Arien stood on the hilltop, in the dwindling purple light, her hands raised to the dark clouds above. She chanted in the old tongue, the one now reserved for magic.
“Hold,” she asked. “Please hold onto the rain.”
The clouds rumbled in response and raindrops spattered her face.
She stood in the blustery wind trying to weave energy together and make the rain stop. It didn’t.
Finally, Arien lowered her hands. Pulling her hood up, she walked down the hill, towards the wagons. The villagers would be unhappy and she wouldn’t get the food she had hoped to trade for.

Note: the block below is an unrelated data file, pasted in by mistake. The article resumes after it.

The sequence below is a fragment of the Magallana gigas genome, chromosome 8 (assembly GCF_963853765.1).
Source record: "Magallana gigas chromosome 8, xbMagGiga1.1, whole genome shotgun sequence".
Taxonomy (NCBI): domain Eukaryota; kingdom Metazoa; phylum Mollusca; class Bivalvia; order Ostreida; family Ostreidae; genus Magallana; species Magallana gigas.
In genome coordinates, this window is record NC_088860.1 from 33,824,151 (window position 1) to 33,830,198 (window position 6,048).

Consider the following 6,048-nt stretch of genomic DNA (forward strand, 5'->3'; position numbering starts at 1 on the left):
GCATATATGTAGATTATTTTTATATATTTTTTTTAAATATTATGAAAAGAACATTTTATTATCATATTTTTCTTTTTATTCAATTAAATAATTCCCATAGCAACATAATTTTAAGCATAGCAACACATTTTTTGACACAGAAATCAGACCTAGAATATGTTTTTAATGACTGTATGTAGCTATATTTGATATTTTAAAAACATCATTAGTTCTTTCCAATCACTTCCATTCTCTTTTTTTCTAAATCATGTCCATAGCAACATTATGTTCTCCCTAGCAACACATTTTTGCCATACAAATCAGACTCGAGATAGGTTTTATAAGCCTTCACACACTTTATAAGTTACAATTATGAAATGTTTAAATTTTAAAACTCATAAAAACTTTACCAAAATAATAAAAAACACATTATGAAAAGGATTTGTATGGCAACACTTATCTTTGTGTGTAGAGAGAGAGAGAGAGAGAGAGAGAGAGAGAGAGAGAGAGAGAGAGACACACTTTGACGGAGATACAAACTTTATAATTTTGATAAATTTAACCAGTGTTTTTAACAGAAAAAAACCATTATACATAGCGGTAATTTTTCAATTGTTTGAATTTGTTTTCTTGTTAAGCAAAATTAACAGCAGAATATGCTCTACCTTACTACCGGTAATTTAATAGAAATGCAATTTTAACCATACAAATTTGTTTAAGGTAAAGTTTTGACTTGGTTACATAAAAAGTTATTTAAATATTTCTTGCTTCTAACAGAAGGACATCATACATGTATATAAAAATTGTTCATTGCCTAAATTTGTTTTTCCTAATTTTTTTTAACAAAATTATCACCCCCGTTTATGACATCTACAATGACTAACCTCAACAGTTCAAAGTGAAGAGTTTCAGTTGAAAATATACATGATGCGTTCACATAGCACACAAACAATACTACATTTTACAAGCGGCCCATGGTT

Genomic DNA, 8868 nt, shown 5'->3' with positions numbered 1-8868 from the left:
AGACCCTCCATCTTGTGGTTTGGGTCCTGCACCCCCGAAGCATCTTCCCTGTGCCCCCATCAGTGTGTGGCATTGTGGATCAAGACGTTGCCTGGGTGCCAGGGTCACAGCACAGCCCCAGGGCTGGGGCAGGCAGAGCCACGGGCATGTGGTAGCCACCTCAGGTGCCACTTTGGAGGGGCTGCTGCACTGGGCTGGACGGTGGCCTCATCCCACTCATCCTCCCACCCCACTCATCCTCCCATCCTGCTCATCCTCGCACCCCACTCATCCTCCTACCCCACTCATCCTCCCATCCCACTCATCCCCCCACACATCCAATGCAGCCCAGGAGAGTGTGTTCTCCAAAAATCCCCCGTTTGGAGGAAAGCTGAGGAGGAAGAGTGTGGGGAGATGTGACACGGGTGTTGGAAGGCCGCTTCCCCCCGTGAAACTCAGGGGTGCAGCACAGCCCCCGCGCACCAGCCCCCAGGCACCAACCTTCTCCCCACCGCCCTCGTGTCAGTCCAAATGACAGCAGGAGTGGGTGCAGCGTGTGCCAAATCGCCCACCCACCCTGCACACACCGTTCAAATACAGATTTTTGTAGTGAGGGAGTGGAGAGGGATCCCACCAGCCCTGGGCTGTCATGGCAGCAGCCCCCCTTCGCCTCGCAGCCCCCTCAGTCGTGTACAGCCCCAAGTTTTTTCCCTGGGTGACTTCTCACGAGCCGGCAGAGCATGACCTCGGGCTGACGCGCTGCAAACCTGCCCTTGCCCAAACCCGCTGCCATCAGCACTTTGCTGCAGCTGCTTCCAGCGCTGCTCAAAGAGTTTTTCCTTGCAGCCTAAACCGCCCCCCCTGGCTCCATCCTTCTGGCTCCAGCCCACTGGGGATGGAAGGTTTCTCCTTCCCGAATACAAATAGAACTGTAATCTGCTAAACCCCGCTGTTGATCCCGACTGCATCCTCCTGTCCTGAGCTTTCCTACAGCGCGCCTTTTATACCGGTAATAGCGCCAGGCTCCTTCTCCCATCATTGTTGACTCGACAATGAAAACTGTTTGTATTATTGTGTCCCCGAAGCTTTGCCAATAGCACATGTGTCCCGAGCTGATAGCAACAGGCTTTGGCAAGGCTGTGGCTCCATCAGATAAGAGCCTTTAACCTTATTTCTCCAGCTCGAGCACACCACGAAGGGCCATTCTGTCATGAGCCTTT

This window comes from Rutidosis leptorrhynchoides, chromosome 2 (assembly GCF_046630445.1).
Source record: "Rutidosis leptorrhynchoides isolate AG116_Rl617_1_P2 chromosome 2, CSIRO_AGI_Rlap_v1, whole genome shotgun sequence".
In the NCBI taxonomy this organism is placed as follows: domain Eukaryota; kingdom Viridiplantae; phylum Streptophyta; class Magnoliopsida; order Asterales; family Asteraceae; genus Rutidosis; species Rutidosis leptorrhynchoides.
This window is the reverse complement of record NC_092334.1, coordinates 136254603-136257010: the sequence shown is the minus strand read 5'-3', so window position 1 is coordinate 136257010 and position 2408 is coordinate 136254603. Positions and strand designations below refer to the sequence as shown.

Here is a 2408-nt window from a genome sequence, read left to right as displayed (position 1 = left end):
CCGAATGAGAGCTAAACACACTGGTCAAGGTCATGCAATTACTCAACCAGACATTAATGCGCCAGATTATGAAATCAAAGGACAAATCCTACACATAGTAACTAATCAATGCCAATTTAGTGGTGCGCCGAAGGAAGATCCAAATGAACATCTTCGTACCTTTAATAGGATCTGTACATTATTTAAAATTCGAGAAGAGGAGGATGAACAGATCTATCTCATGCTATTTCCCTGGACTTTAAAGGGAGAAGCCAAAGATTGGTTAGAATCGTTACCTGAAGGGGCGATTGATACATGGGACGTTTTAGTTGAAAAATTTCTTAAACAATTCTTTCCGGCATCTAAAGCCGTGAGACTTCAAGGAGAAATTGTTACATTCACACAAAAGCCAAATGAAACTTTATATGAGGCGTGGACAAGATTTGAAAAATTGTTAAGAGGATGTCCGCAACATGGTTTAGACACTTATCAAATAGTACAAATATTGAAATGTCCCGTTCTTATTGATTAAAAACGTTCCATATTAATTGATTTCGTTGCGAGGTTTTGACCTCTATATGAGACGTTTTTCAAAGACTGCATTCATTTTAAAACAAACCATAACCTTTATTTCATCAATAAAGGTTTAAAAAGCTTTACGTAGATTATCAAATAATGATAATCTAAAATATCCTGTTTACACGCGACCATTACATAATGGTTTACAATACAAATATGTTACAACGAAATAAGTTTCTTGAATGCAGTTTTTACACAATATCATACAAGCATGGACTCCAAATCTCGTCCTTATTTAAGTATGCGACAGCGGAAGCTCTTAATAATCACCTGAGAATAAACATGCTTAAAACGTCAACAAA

Sarai, one of the Elders, squatted by the fire, frowned as she looked up at the clouds, apparently trying to decide whether to add more wood or simply let it go out. She stared at Arien as she plodded past the sputtering fire.
Arien told the Shishaw woman, “I do not know. The elements will not listen to me and they will not speak either.” She walked to her brightly painted wagon and sat on the step, feeling frustrated and angry.